Coming in a variety of colours wider than Jackson Pollock's palette, there is a dahlia out there for everyone. Despite their opulence they are surprisingly easy to grow. This article shows you how to grow dahlias and some of my favourite colour combinations.
A week in the cold - Six on saturday. This week I have been admiring Cyclamen cuom, hellebores, flowering quince and the new leaf on my Monstera deliciosa, whilst tracking animals in the snow and planting my show bench sweet peas (again).
Snowdrops are simple tough plants yet delicately beautiful. A pure white snowdrop finds its perfect foil in the a green of a lawn. So often snowdrops are contained in flowerbeds or tucked away under hedges and trees, or the far reaches of a lawn. I wanted to bring them into the spotlight. Now, from late January, my car headlights pick out mini pricks of bright white as I come up the drive in the early evening. By day the snowdrops soften the edge of the lawn, the green sheet broken by a pretty white filigree.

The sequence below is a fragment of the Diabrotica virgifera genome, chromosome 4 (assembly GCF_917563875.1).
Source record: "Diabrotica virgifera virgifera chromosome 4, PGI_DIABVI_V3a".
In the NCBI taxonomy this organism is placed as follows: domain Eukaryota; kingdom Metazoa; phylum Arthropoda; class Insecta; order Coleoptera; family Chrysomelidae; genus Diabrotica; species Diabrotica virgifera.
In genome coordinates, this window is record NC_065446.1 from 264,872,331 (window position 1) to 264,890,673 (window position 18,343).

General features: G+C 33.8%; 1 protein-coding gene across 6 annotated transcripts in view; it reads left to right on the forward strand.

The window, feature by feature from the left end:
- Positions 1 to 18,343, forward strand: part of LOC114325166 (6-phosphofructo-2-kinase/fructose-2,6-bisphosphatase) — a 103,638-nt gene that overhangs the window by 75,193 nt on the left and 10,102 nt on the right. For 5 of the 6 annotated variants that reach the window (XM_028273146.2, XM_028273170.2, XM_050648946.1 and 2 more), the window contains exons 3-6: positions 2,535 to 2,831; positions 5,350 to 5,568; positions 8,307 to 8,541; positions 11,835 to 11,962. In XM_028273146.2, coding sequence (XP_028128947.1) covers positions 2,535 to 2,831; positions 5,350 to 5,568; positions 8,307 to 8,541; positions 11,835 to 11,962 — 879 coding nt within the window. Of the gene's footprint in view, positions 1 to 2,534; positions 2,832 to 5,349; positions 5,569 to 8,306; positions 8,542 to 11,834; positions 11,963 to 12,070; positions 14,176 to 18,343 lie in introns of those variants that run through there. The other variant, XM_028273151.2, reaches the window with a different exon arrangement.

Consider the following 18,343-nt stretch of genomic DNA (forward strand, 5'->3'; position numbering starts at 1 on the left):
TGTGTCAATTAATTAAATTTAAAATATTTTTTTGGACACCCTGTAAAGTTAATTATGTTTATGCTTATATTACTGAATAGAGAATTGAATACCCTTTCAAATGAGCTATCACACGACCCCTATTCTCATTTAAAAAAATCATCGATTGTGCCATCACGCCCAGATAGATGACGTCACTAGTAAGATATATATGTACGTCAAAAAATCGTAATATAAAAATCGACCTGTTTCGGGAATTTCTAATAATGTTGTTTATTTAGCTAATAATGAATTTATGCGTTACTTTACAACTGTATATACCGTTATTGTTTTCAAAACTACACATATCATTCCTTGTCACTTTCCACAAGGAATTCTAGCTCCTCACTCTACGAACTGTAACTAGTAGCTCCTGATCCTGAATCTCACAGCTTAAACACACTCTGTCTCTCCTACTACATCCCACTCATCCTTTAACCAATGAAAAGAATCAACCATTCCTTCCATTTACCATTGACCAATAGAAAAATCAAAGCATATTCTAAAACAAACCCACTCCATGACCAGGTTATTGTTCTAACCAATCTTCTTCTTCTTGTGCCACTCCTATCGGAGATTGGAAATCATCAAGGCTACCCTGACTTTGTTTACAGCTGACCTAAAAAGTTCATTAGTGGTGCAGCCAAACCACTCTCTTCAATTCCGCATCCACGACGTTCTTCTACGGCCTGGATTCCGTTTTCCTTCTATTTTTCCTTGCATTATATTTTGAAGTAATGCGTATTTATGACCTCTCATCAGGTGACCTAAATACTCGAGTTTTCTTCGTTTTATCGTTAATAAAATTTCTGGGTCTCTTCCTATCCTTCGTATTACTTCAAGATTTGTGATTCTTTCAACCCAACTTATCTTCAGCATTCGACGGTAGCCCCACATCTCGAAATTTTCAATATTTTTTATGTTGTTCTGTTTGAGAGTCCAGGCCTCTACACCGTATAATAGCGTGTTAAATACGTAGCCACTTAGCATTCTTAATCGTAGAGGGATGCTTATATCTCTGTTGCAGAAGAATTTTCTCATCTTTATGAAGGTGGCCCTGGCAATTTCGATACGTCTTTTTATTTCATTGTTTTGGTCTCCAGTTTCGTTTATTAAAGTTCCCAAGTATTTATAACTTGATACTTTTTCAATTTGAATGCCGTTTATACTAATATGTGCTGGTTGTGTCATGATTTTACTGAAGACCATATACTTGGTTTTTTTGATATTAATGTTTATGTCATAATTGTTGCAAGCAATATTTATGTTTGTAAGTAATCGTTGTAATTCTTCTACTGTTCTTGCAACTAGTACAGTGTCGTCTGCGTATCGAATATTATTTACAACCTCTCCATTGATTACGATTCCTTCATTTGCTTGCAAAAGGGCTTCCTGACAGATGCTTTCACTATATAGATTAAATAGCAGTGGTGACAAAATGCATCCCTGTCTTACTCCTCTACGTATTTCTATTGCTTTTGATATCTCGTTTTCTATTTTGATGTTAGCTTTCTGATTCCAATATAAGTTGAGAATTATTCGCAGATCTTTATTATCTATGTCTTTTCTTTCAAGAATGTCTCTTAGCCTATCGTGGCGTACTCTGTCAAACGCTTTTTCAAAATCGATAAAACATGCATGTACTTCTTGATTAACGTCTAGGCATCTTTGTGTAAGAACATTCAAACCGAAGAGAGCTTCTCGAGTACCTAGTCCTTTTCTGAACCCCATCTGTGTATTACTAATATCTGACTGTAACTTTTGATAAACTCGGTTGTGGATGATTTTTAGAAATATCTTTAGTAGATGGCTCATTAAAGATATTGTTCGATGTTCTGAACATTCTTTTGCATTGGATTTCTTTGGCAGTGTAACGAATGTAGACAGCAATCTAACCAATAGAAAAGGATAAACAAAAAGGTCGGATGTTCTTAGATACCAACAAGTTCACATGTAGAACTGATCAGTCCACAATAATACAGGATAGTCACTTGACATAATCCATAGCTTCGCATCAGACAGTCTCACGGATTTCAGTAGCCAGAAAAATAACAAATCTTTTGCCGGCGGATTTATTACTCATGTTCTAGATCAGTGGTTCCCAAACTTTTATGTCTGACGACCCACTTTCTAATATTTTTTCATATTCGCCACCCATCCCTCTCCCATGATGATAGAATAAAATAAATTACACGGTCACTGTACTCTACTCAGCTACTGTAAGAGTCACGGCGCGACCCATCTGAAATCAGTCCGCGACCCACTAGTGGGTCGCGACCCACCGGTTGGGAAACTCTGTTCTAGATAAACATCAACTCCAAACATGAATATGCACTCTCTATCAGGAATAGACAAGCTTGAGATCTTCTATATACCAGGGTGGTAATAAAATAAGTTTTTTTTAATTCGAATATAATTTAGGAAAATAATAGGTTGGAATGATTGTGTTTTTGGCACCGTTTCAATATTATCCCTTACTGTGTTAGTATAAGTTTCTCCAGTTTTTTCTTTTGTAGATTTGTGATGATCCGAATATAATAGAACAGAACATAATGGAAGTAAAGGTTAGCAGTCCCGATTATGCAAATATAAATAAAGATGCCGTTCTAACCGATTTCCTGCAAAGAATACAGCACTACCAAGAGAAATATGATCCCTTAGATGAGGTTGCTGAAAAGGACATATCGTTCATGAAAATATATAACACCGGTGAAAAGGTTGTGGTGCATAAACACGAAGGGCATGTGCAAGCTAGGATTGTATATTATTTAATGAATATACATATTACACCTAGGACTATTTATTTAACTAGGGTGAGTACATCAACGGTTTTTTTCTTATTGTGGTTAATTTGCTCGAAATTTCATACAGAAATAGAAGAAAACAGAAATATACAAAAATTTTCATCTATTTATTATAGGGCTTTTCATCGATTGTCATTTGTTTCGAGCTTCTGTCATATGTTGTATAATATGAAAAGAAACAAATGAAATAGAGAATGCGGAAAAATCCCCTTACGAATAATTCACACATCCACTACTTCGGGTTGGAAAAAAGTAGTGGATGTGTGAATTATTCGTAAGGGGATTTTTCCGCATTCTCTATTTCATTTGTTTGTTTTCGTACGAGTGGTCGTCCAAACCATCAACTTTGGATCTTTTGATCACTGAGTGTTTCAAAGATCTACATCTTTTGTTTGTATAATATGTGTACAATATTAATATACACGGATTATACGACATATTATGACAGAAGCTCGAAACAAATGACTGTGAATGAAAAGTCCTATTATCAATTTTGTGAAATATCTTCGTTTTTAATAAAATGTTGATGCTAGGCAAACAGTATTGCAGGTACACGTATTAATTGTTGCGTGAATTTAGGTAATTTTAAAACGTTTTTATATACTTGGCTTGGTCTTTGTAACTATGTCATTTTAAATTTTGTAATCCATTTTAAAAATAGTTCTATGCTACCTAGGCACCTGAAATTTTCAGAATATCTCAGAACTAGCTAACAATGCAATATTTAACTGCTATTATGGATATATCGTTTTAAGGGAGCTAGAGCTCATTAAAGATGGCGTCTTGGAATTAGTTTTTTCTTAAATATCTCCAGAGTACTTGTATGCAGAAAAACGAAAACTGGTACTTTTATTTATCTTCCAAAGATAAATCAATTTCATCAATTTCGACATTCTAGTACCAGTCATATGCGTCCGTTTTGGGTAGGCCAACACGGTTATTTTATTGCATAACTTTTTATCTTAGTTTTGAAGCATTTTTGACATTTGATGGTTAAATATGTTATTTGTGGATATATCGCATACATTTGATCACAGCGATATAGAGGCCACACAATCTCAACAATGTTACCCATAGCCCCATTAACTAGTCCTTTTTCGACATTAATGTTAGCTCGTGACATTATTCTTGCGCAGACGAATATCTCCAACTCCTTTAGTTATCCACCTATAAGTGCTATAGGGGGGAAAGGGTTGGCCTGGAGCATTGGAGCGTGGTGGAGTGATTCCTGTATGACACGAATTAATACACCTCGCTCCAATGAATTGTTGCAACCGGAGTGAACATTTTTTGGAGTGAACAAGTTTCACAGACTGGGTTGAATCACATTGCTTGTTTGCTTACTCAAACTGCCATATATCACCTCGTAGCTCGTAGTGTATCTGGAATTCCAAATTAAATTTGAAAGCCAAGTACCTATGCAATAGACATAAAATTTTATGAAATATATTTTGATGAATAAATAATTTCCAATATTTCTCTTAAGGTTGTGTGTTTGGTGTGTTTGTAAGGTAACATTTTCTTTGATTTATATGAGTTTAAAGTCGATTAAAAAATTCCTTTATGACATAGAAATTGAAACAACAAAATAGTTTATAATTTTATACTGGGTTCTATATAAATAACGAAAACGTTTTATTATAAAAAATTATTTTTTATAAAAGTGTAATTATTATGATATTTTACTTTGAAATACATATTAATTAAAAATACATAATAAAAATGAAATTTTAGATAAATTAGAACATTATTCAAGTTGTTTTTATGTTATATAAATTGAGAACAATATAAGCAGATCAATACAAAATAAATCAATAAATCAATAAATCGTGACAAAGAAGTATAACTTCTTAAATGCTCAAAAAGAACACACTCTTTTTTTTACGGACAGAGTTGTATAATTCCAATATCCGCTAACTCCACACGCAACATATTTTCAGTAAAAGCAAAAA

A bewitching winter arrangement - This arrangement of witch hazel (hamemelis) with multi-headed scented daffodils is a perfect representation of the winter garden, in a glazed ceramic jug. It was used as a table decoration for a winter wedding. The arrangement gives a citrus splash of yellow and orange, the bright colours tempered with the greys and sage of both budded and lichen-coated twigs.
Twiggy plants provide interesting shapes for home decoration and make great additions to any garden. Compared to the bountiful spring and summer months my garden offers slimmer pickings for winter home decoration so I’m always looking plants to grow that provide impact when artfully displayed with indoor bulbs or shop-bought flowers. I really value two twiggy plants in particular - Twisted Willow and Hazel. They earn their keep as garden specimens in any sized garden and are versatile as home decoration.